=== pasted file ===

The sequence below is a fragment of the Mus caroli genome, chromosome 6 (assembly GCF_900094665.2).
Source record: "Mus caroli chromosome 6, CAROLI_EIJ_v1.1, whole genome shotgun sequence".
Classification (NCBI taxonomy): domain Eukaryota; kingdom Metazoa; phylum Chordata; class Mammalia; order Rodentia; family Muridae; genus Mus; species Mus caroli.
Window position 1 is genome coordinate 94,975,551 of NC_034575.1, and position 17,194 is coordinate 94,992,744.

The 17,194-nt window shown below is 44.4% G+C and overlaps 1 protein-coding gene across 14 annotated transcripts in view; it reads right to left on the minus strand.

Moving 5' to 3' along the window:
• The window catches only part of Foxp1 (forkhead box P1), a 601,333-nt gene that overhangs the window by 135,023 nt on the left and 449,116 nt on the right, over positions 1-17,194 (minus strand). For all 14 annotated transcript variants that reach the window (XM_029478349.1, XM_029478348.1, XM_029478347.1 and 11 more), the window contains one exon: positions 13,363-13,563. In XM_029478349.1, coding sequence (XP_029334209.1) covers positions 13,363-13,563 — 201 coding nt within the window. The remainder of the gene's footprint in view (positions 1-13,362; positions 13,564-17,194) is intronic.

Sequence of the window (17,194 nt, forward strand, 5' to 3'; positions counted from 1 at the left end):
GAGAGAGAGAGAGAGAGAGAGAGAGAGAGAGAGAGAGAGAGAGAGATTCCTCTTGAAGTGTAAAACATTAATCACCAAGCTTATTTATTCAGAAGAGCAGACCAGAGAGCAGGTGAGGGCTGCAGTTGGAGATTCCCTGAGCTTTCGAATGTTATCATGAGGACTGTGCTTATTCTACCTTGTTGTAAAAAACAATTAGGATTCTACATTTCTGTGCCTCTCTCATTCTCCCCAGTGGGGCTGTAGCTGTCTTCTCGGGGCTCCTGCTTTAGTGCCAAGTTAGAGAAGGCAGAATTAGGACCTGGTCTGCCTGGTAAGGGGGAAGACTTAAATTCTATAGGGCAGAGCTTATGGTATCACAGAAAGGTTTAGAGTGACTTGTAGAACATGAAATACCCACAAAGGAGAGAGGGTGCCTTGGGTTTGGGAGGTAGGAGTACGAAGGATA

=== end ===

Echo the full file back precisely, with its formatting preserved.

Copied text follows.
The sequence below is a fragment of the Mus caroli genome, chromosome 6 (assembly GCF_900094665.2).
Source record: "Mus caroli chromosome 6, CAROLI_EIJ_v1.1, whole genome shotgun sequence".
Classification (NCBI taxonomy): domain Eukaryota; kingdom Metazoa; phylum Chordata; class Mammalia; order Rodentia; family Muridae; genus Mus; species Mus caroli.
Window position 1 is genome coordinate 94,975,551 of NC_034575.1, and position 17,194 is coordinate 94,992,744.

The 17,194-nt window shown below is 44.4% G+C and overlaps 1 protein-coding gene across 14 annotated transcripts in view; it reads right to left on the minus strand.

Moving 5' to 3' along the window:
• The window catches only part of Foxp1 (forkhead box P1), a 601,333-nt gene that overhangs the window by 135,023 nt on the left and 449,116 nt on the right, over positions 1-17,194 (minus strand). For all 14 annotated transcript variants that reach the window (XM_029478349.1, XM_029478348.1, XM_029478347.1 and 11 more), the window contains one exon: positions 13,363-13,563. In XM_029478349.1, coding sequence (XP_029334209.1) covers positions 13,363-13,563 — 201 coding nt within the window. The remainder of the gene's footprint in view (positions 1-13,362; positions 13,564-17,194) is intronic.

Sequence of the window (17,194 nt, forward strand, 5' to 3'; positions counted from 1 at the left end):
GAGAGAGAGAGAGAGAGAGAGAGAGAGAGAGAGAGAGAGAGAGAGATTCCTCTTGAAGTGTAAAACATTAATCACCAAGCTTATTTATTCAGAAGAGCAGACCAGAGAGCAGGTGAGGGCTGCAGTTGGAGATTCCCTGAGCTTTCGAATGTTATCATGAGGACTGTGCTTATTCTACCTTGTTGTAAAAAACAATTAGGATTCTACATTTCTGTGCCTCTCTCATTCTCCCCAGTGGGGCTGTAGCTGTCTTCTCGGGGCTCCTGCTTTAGTGCCAAGTTAGAGAAGGCAGAATTAGGACCTGGTCTGCCTGGTAAGGGGGAAGACTTAAATTCTATAGGGCAGAGCTTATGGTATCACAGAAAGGTTTAGAGTGACTTGTAGAACATGAAATACCCACAAAGGAGAGAGGGTGCCTTGGGTTTGGGAGGTAGGAGTACGAAGGATA